During First Extradition Hearing, Assange Vows To Fight Charges

During the first hearing in what's expected to be a protracted legal battle over the US's extradition request, Wikileaks' founder Julian Assange told a British judge that he wished to fight extradition, and the hearing was concluded with the next court date set for May 30.


Assange, whom the US has charged with conspiring with Chelsea Manning to break into a government computer, a charge that carries a maximum prison term of 5.5 years, appeared on screen wearing a sports jacket. He wasn't handcuffed. And when asked if he would consent to surrender to the US, he replied that he did not wish to do so, according to CNN.

Assange, speaking from Belmarsh prison, was wearing a sports jacket and was not handcuffed.

Asked by Judge Michael Snow if he wished to consent to surrender himself for extradition, Assange said: "I do not wish to surrender myself for extradition for doing journalism that's won many, many awards and affected many people."

His appearance came a day after another judge slapped him with a 50-week sentence for skipping bail back in 2012.

As we previewed last night, Wikileaks editor-in-chief Kristinn Hrafnsson said Wednesday that the extradition process is where 'the real battle begins' for Assange.

Speaking to CNN after Assange's bail violation sentencing on Wednesday, WikiLeaks' Editor-in-Chief Kristinn Hrafnsson said he was "shocked and appalled by this decision to sentence Julian to two weeks short of the maximum sentence for not showing up in court."

He added that the US extradition claim is "where the real battle begins."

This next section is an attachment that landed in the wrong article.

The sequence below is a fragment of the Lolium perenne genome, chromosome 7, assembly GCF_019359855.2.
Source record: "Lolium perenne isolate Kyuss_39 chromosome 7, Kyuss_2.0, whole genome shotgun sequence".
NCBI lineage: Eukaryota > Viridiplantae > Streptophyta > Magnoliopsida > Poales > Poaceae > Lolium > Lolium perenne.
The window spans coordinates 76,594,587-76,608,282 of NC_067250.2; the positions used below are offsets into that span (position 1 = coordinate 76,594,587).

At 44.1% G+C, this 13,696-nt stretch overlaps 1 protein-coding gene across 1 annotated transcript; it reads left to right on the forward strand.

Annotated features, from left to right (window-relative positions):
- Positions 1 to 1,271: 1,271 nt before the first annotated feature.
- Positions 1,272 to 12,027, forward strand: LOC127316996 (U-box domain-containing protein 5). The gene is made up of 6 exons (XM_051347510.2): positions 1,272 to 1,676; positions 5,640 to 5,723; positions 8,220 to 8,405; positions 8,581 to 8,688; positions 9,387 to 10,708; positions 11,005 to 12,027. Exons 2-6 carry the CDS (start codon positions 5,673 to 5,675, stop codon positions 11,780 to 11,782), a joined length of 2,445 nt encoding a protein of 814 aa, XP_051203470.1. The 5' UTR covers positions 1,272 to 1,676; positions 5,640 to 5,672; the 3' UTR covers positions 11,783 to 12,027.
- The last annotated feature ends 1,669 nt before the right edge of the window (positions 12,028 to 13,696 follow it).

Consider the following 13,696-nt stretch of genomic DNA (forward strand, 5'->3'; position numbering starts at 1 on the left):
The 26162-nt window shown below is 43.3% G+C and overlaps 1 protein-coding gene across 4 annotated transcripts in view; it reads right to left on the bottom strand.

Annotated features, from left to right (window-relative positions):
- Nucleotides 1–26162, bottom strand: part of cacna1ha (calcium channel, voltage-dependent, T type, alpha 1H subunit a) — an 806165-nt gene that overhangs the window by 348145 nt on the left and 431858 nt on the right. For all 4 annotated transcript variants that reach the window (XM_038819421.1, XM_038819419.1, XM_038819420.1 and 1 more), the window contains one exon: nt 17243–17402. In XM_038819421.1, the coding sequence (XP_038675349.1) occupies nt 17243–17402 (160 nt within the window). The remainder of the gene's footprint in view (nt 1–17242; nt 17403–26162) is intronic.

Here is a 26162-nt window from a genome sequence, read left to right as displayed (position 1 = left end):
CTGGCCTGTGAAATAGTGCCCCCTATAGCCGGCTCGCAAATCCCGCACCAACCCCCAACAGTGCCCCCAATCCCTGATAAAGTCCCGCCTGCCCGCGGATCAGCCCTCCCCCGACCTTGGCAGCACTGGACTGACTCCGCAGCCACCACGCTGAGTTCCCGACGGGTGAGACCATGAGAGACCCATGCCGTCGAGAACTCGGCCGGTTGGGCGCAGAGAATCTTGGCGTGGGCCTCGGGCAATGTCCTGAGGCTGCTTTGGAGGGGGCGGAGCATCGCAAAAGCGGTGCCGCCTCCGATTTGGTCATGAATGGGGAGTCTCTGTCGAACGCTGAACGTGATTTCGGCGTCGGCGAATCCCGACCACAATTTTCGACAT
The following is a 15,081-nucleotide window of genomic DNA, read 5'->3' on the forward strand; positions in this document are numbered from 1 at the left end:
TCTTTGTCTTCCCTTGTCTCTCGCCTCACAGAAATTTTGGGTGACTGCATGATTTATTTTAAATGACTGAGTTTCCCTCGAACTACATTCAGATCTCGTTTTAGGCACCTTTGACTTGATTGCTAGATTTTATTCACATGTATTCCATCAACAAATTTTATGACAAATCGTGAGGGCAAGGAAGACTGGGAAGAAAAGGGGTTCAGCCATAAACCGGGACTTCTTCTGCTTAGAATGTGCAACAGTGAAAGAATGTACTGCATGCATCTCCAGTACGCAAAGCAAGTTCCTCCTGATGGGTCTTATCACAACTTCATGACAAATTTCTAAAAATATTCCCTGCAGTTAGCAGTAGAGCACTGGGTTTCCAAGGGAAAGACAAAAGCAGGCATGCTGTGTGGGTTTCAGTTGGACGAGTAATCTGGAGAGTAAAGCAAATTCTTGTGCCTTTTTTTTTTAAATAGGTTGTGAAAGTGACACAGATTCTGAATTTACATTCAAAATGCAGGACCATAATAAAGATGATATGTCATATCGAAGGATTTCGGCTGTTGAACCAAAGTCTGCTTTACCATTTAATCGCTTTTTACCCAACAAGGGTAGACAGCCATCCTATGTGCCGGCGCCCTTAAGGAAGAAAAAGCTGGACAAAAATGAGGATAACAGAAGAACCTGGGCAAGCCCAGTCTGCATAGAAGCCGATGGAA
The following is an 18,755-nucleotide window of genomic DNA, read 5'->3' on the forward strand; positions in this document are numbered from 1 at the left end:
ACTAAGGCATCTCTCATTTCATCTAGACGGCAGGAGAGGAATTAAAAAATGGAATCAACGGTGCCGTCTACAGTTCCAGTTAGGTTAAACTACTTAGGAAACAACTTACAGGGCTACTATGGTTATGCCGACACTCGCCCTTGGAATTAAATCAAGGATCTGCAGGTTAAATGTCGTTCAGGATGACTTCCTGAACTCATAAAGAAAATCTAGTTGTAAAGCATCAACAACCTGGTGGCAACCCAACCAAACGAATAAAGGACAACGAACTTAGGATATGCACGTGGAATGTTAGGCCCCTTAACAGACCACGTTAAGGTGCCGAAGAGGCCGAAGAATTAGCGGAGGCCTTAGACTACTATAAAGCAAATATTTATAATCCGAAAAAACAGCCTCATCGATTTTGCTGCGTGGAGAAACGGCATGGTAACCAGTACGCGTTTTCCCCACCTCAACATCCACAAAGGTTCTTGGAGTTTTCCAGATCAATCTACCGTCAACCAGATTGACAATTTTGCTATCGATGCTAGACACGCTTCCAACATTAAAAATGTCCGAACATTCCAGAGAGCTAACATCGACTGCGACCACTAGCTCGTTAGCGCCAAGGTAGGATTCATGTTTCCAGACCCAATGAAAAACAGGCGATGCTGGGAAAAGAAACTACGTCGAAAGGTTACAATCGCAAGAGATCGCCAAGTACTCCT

Assange's legal team has yet to publicize its defense strategy, but most expect them to argue that the request is politically motivated. Meanwhile, Hrafnsson declared that it's Wikileaks' view that the charges cited by the US in the extradition request are merely a ruse, and that Assange will be charged with violating the 1970 Espionage Act once he's safely on American soil - a charge that could carry the death penalt.

"Everything in this case seems to indicate that what is being established is a violation of the espionage act of 1970 which carries the death penalty," Hrafnsson explained. "Although the extradition is based on a lower level of offenses, we think that is basically a snaring strategy to get him to United States where additional charges will be added."

As CNN explained, to extradite Assange, a court must agree that his alleged violations would also constitute criminal conduct in the UK. Afterward, the UK's home secretary would still have final say on whether Assange is handed over.

Extradition requests to the UK from outside the European Union are governed by Part 2 of the Extradition Act 2003. When reviewing the US extradition claim, it will not be for the UK courts to determine culpability. A judge only determines whether the US request satisfies the "dual criminality" legal requirement - meaning that the alleged crime is illegal in both countries. The judge would also consider if granting extradition would breach his human rights.

If satisfied that the claim meets procedural conditions, the case would be sent to the British home secretary for a final decision on ordering the extradition.

Protesters gathered outside the courthouse before the hearing (during which Assange participated by video link; he was being held in a high-security prison). 

And crowds waited to hear from Assange's lawyers after the hearing had concluded. Some even blocked a nearby road in a gesture of protest.